Some notable novels were also published in Britain in 1817. Thomas Love Peacock published his second novel, Melincourt, a satire on humanity and the sad state of British politics. In the book, an orangutan is put forward as a candidate for election to Parliament. At the other end of the spectrum was a sweeping historical novel of adventure set during the Jacobite Rising of 1715. Entitled Rob Roy, the book was published as part of the Waverly novel series. Though published anonymously, like all the other Waverly novels, it was written by Walter Scott, in the spring and summer of 1817, and was published on the last day of December of that same year. However, it must be noted that the copyright date for Rob Roy is usually given as 1818.

At her passing, Jane Austen left behind two completed manuscripts, which her family arranged to have published in December, under her real name. These novels were Northanger Abbey and Persuasion. Northanger Abbey is believed to be the first novel which Austen completed, and is written as a satire on the many over-the-top Gothic novels which were popular in the late eighteenth century. Austen actually sold this novel, under the title Susan (the name of her heroine), to a London book-seller in 1803, for £10. However, though the buyers decided not to publish it, they refused to return the rights to the author. Then, in the spring of 1816, Austen’s brother, Henry, was able to buy the rights to Susan for the same price the book-seller had originally paid his sister. Of course, at that time they did not know the author of the book they sold to Henry was "the Lady" who had also written Sense and Sensibility, Pride and Prejudice, Mansfield Park and Emma. Probably in late 1816, Austen reworked her original story, changing the heroine’s name to Catherine, which also became her new title for the book. Despite her illness, Austen had completed another novel by March of 1817, which she had titled Persuasion. Prior to publication, Catherine was retitled Northanger Abbey, probably to capitalize on the popularity of Mansfield Park, while the other novel’s title remained Persuasion. The two novels were published together in a four-volume set, late in December, along with a lengthy "Biographical Notice" written about Jane by her brother, Henry. Though not inexpensive, this set sold very well. Like Rob Roy, though these books were printed and released in December of 1817, the copyright for both of them is usually given as 1818.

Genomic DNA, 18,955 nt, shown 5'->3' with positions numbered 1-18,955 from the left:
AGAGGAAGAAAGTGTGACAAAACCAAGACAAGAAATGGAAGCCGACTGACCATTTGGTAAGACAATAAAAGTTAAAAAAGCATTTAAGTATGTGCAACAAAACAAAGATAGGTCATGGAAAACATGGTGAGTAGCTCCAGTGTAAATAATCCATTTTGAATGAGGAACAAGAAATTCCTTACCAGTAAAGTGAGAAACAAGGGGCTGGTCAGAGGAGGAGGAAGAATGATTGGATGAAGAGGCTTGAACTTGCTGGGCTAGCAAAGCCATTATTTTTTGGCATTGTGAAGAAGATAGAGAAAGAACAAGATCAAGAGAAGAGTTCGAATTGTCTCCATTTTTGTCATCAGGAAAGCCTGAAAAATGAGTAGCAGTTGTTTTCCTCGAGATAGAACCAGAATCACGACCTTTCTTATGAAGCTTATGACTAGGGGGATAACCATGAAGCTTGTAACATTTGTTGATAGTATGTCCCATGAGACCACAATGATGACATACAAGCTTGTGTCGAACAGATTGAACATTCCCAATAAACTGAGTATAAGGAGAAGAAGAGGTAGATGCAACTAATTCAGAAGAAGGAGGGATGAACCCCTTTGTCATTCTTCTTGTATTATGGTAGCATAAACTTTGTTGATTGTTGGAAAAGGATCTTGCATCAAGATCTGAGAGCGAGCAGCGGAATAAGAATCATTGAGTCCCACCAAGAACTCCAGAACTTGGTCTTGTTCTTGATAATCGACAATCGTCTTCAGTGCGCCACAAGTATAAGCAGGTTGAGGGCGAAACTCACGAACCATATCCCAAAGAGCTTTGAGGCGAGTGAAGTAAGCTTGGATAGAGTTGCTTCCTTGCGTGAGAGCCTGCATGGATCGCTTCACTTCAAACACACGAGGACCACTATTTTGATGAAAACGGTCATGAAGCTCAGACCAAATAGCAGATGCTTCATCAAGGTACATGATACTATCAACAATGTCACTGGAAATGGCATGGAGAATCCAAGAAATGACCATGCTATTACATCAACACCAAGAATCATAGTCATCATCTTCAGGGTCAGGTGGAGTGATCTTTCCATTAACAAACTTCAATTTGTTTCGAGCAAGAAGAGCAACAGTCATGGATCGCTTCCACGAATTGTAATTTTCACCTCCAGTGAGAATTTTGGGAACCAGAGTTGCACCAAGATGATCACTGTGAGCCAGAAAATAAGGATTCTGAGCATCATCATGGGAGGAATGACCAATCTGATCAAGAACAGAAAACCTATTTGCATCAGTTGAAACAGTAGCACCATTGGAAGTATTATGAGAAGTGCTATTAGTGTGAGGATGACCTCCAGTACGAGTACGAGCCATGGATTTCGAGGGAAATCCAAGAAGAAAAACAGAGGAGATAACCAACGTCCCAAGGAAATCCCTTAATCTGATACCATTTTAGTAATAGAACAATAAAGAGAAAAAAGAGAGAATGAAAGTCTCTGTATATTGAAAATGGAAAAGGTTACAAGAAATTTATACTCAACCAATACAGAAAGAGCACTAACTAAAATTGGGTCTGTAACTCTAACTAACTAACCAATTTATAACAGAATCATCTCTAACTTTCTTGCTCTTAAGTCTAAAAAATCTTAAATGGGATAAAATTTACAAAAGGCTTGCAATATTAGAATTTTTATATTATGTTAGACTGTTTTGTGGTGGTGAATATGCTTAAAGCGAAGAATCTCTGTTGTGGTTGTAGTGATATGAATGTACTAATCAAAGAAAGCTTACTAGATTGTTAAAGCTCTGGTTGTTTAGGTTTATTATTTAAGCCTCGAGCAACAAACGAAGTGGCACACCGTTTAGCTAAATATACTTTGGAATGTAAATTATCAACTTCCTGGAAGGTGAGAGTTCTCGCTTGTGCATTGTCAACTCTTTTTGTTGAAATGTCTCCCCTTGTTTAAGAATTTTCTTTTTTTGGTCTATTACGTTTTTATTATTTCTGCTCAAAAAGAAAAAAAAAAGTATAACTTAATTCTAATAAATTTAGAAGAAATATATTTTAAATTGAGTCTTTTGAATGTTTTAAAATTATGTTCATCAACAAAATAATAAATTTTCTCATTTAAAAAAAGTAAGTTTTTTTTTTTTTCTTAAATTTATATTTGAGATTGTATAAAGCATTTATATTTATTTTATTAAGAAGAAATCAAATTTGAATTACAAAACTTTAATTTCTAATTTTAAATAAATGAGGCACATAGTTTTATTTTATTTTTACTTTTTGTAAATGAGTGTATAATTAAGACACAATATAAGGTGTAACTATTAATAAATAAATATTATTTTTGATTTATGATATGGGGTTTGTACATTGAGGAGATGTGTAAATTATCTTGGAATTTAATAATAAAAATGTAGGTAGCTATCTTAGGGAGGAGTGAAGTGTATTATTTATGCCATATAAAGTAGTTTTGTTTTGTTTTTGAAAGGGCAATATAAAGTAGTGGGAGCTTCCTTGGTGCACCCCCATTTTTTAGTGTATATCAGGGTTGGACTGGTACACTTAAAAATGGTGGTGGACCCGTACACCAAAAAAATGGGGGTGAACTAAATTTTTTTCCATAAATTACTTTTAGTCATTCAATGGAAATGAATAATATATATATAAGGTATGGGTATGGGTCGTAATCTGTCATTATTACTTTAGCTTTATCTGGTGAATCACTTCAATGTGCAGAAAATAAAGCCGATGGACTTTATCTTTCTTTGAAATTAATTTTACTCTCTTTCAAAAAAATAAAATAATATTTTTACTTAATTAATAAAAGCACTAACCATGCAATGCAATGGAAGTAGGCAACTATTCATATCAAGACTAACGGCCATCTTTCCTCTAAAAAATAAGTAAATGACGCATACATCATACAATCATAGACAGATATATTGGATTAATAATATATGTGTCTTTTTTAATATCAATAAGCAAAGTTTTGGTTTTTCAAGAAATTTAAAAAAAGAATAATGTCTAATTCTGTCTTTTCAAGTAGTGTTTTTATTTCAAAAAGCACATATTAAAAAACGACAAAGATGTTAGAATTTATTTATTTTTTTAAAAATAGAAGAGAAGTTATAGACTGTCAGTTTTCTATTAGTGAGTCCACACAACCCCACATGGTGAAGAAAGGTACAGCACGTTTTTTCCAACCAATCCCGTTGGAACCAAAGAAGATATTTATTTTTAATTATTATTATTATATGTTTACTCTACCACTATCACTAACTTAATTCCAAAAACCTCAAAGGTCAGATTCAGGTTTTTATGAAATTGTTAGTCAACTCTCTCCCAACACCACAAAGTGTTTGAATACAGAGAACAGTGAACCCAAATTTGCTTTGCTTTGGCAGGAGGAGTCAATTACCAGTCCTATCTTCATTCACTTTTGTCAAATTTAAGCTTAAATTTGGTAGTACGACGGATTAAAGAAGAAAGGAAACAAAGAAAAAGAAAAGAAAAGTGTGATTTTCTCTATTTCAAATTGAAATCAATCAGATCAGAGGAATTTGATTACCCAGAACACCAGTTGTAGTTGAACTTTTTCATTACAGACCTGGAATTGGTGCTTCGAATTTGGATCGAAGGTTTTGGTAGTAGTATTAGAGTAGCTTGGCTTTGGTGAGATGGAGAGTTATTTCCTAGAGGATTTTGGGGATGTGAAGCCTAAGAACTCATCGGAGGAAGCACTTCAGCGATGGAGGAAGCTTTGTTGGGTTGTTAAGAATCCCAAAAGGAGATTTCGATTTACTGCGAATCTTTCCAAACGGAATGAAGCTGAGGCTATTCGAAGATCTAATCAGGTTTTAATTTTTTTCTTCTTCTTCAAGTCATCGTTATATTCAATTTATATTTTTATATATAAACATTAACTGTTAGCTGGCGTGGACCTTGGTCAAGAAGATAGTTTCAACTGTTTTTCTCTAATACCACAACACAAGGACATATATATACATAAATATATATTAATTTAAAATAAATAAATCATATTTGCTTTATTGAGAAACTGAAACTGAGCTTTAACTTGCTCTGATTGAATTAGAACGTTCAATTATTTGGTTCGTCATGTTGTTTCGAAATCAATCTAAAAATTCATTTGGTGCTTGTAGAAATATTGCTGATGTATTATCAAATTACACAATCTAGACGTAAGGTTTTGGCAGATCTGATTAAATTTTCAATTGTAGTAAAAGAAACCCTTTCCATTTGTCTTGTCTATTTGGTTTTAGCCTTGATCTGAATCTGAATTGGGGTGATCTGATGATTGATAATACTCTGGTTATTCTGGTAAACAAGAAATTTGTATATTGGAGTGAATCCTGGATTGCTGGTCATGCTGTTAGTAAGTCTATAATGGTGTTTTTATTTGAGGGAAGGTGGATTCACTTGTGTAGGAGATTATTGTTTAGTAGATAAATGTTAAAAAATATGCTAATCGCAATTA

There were also some notable events in the British art world in 1817. In January, the Elgin Marbles went on display at the British Museum for the first time as the property of the nation. Parliament has purchased the marble sculptures, which once graced the frieze of the Parthenon, from Lord Elgin in July of 1816. After the purchase, the British Museum had a large temporary gallery built on their grounds in Bloomsbury in order to display their famous new acquisition. It had been thrown up quickly and was essentially an iron frame covered with wood. Though it was not a sophisticated or elegant space, that was of little concern to the public. They thronged to the museum in the thousand to see the famous collection of ancient sculptures which were now the property of Britain. The collection was praised by all of the leading artists, writers and intellectuals of the time as one of the great monuments of world art and their acquisition was considered a triumph for Great Britain.

A much less temporary gallery was constructed in South London in 1817. That was the Dulwich Picture Gallery which had been designed by the noted architect, Sir John Soane, and opened in 1817. This building has the distinction of being both the oldest and the first purpose-built art gallery in Britain. Knowing the building was intended for the display artwork, Soane designed it with very few windows, but many skylights. The light coming in from above would illuminate the paintings with indirect rather than the more damaging direct light. This was a radical departure from the traditional norms of building design during this period, but it would be imitated by many architects who designed art galleries and other exhibit spaces in the centuries that followed. Soane also eschewed another common practice among most Regency architects. He designed a facade of uninterrupted plain raw brick which was not covered with the stucco that most architects slathered on their building facades during this era. The Dulwich Picture Gallery still stands today and it is still used for the purpose for which it was originally designed and built, housing some of the finest artwork in the world.

In June of 1817, another architectural gem and a remarkable feat of engineering, the Waterloo Bridge, was dedicated in London. Called the most beautiful bridge in Europe by Antonio Canova, the Waterloo Bridge added a new route over the Thames in the heart of London for the first time in centuries. It was dedicated with great pomp and circumstance on 18 June 1817, the second anniversary of the Battle of Waterloo, from which the bridge took its name. Even the Duke of Wellington, who was then commanding the occupation forces in France, returned to London for the dedication ceremony. It was an all-day party in which masses of people from all classes took part. For more than a century, the bridge was considered one of the most significant monuments in London and many tourists made it a point to both see and cross over it.